An 8-bit byte yields eight possible subnet values: 128, 192, 224, 240, 248, 252, 254, and 255. Table 1, page 110, shows these subnet values in subnet masks for each class and shows their CIDR equivalents. Each subsequent CIDR value borrows one more bit from the host section and moves it to the network section. Thus, if you subnet the Class C address 192.16 .1.0 with a 240 mask (i.e., 255.255.255 .240), you have network 192.16.1.0/28. (Remember that the 0 is a placeholder. Sixteen possible subnets are associated with the /28 CIDR value.) If you subnet 192.16.1.0 with a 248 mask (i.e., 255.255 .255.248), you have network 192.16.1.0/29.

The 255 subnet value identifies a classful subnet, so it isn't relevant to a discussion of classless subnetting. However, the other seven subnet values do permit classless subnetting. With the list of subnet values and Table 1 handy, you're ready to start subnetting.

Magic Number Subnetting

Suppose you have a Class C network address of 192.16.1.0 and you want to apply a subnet mask that will yield four subnets, each with 50 or fewer hosts. Which mask would you use? Well, you could go through the trouble of calculating the subnet value in binary. (For a refresher course about working with the binary numbers used in IP addresses and subnet masks, see the sidebar "Binary Numbers and Subnet Masks," page 108.) Or, you could employ a little trial and error, find what I call the "magic number," and use that number in a few simple calculations to find the appropriate subnet value.

For a Class C address, to find the number of hosts per subnet that a given subnet value will yield, simply subtract the subnet value from 256 (the overall number of hosts). Here's where the trial and error comes in. Pick one of the seven classless subnet values—say, 192—and subtract it from 256 to get a magic number of 64. However, you need to take one more step to find the actual number of hosts you can use per subnet for the Class C 192 subnet value. Because you need the first number in a subnet for the network and the last number for broadcast, subtract 2 from 64. Therefore, the actual number of hosts per subnet from the Class C 192 subnet value is 62.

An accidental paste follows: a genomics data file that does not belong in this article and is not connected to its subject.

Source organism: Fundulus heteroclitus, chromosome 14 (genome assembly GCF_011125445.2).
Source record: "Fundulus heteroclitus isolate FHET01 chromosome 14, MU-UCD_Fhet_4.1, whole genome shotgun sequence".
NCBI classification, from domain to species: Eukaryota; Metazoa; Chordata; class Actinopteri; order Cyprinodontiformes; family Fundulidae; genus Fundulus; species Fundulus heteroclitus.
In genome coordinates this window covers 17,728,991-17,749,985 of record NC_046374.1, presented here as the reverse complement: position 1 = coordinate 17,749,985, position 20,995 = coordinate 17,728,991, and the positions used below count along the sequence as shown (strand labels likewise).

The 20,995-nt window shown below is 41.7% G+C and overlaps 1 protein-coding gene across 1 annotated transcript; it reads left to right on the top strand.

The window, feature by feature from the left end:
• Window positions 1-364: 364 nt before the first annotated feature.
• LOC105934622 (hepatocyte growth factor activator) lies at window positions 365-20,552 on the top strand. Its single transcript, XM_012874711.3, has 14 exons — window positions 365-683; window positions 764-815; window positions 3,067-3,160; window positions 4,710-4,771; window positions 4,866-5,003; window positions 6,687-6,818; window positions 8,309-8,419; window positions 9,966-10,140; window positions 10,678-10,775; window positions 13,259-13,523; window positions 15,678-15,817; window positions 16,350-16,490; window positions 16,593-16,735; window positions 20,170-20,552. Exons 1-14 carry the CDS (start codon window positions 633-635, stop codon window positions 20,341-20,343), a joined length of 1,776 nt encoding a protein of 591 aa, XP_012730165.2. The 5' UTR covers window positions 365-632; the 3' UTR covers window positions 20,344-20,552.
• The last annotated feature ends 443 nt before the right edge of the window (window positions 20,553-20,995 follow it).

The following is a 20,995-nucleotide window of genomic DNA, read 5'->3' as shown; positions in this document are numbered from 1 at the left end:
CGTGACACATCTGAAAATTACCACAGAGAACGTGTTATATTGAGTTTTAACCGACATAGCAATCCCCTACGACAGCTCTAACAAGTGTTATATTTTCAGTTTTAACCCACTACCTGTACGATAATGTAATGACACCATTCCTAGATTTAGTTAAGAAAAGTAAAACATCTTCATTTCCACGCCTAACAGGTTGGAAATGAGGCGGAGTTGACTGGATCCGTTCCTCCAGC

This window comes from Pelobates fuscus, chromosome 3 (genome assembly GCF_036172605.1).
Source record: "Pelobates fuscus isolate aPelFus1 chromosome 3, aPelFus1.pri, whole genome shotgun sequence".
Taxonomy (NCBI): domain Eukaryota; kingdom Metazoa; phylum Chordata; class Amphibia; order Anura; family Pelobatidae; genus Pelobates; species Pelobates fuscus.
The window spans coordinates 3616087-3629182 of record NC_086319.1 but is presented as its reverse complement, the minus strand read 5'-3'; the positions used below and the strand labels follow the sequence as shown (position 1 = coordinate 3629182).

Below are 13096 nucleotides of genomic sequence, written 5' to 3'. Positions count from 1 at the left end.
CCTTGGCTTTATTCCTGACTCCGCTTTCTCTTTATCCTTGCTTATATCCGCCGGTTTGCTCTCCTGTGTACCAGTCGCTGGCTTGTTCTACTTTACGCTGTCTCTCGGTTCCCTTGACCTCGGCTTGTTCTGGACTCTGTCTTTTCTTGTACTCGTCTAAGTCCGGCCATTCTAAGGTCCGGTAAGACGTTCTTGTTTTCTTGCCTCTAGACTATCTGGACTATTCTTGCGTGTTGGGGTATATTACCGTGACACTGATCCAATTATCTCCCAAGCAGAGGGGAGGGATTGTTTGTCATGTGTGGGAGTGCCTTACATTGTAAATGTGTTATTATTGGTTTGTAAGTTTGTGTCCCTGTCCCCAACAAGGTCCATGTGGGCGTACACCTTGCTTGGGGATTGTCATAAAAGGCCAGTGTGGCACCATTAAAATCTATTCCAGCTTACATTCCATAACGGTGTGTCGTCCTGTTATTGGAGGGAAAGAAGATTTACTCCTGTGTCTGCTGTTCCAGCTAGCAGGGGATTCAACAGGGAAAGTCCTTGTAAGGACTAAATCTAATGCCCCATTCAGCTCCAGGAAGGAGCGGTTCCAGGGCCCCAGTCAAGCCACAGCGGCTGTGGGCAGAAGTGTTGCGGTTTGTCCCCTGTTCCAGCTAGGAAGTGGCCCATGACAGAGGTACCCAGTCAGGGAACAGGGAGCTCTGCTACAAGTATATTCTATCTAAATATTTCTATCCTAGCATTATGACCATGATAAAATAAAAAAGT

Next, divide 256 by the magic number 64 to find the number of subnets you can expect: 4. You can break out 4 subnets from the Class C 192 value, which is exactly the number of subnets you wanted. Now you can put your infrastructure gear, servers, and printers in the first subnet; your marketing department in the second; your sales department in the third; and IT in the fourth:

Subnet 1, Infrastructure192.16.1.0-63Subnet 2, Marketing192.16.1.64-127Subnet 3, Sales192.16.1.128-191Subnet 4, IT192.16.1.192-255

The numbers in bold type identify the range of addresses available in each subnet. Remember, though, that in each subnet, you can't use the first and last numbers. The four networks in CIDR notation would be 192.16.1.0/26, 192.16.1.64/26, 192.16.1.128/26, and 192.16.1.192/26, respectively.

For Class B subnet values, you must perform one additional calculation to find the number of hosts per subnet. After you find the magic number, you multiply it by 256, then subtract 2. So, for the Class B 192 subnet value, you perform the following calculations:

256 - 192 = 64 64 * 256 = 16,384 16,384 - 2 = 16,382

Thus, the Class B 192 subnet value yields 16,382 usable hosts per subnet. The number of subnets from the Class B subnet 192 value is the same as for the Class C 192 subnet value, which is 4 (i.e., 256 divided by 64).

To find the number of usable hosts for the Class A 192 subnet value, perform the following three calculations:

256 - 192 = 64 64 * 256 * 256 = 4,194,304 4,194,304 - 2 = 4,194,302

The Class A 192 subnet value yields 4,194,302 usable hosts per subnet. The number of subnets is the same as the number of subnets for the Class C and Class B 192 subnet values.

Understanding CIDR notation and magic-number math is the first step to implementing classless subnetting. You'll encounter CIDR notation in support documents, and you'll need the magic-number math when you try to solve subnetting problems. I strongly encourage network administrators considering whether to go through Cisco Certified Network Associate (CCNA) training to do so. You'll receive a wealth of subnetting, switching, and routing information that will prove enormously useful to you in your administration career.